Elita Chikwati Senior Agriculture Reporter
The 2016-17 rainfall season in Zimbabwe officially ends this week, with winter features expected to set in after Friday, the Meteorological Services Department (MSD) has said.
More rainfall is expected, though relatively light during the month of April.
According to the MSD, by this time, most of the rain-fed summer crops (particularly maize and groundnuts, if planted on time) will no longer need water but sunshine instead.
“It must be pointed also that, despite this cut off date, there is still some residual moisture around.
“Therefore, the rains can usually continue falling.
“Even for this 2017 season, present weather patterns indicate that more precipitation in the form of drizzle is expected to continue mainly in Masvingo, Midlands and Manicaland,” said MSD.
According to the MSD, there has been less than satisfactory solar radiation or sunshine in March to effectively dry the summer crops.
March had been characterised by mostly cloudy and windy weather, the relative humidity is still unusually high for this time of the year and the water table in many areas is still too high.
“Overnight temperatures are getting colder and the wind chill factor becoming more effective and pronounced.
“A shorter than usual transition from summer to winter is more than likely,” said MSD.
The department urged the Ministry of Agriculture, Mechanisation and Irrigation Development to immediately assess the impact of the prolonged wet spells, high moisture content and reduced heating on the quality and timing of the maize harvest.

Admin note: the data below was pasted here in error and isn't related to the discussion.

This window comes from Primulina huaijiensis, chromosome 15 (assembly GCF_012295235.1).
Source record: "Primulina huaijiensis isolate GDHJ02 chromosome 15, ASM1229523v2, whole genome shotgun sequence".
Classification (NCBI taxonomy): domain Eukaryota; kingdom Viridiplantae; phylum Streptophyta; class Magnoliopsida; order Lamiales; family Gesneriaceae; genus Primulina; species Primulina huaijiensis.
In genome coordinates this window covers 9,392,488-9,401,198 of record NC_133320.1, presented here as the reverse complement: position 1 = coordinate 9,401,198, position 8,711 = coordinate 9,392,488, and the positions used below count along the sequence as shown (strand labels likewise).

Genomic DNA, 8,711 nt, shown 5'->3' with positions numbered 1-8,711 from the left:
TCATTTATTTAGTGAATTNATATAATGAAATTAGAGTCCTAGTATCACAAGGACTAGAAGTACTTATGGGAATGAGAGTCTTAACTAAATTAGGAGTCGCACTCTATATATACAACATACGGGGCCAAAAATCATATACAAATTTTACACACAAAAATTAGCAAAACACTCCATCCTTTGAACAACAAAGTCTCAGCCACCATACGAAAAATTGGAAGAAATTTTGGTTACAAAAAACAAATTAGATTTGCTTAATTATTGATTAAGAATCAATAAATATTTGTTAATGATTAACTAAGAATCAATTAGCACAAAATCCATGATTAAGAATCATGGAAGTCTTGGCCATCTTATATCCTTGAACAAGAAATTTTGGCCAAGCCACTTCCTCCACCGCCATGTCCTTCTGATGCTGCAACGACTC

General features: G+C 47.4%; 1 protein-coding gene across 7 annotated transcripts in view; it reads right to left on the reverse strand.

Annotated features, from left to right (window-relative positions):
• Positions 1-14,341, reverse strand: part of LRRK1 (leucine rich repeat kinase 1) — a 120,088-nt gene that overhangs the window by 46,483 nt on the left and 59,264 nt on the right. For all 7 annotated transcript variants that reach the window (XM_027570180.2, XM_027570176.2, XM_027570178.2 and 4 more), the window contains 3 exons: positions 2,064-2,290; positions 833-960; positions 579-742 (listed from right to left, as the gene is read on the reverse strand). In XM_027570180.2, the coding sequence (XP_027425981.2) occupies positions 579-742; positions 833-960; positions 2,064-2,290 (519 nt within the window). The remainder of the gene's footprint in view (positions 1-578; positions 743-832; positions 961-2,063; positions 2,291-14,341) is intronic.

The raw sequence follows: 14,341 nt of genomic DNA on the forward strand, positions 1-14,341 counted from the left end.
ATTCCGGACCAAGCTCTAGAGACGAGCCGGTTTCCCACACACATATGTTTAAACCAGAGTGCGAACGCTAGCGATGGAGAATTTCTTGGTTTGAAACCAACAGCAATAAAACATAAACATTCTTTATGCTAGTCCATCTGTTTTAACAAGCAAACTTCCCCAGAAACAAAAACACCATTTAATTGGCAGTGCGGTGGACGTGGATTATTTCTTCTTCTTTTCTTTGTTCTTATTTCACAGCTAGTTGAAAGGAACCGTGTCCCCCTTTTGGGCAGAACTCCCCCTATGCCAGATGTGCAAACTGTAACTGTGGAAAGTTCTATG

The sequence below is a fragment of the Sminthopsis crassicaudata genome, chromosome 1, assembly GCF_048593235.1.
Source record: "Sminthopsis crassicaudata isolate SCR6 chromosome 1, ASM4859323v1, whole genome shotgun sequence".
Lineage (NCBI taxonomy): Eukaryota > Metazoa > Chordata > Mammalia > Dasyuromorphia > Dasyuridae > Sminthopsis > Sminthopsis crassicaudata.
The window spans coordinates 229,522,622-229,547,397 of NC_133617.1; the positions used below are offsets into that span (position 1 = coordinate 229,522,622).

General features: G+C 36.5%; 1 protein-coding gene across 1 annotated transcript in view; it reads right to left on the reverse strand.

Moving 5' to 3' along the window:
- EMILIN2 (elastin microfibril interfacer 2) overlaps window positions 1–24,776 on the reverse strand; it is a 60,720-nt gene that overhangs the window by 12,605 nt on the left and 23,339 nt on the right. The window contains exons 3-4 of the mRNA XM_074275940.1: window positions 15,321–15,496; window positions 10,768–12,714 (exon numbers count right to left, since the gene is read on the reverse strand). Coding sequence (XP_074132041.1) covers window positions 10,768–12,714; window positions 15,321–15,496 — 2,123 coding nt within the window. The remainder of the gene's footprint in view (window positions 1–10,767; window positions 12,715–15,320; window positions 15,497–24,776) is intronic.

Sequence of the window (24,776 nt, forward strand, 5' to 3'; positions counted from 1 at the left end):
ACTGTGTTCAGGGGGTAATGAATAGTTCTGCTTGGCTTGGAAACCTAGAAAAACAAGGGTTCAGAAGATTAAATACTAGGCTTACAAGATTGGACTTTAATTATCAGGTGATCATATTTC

“Of particular importance will be disease outbreaks or even re-germination.
“It is pleasing to note that the majority of the major dams now have enough water, with some even spilling, for irrigation. Water is a finite resource and the future seasons may not be as good as the present.
“Accordingly, water conservation and water harvesting programmes should continue unabated,” said MSD.
Despite the good rains received this season, there were areas that had severe prolonged moisture stress.
The hardest hit were those on the leeward side of the Eastern Highlands.
Some Districts in Mashonaland Central and Mashonaland East also had inferior harvests due to the relatively poor distribution of the rains.
“Cloud seeding could have made a positive contribution, had it been carried out.
“Accordingly, the department hereby reiterates the need to ensure that cloud seeding remains core to agricultural production until irrigation takes over.
“It is hoped that it gets the support it deserves,” said MSD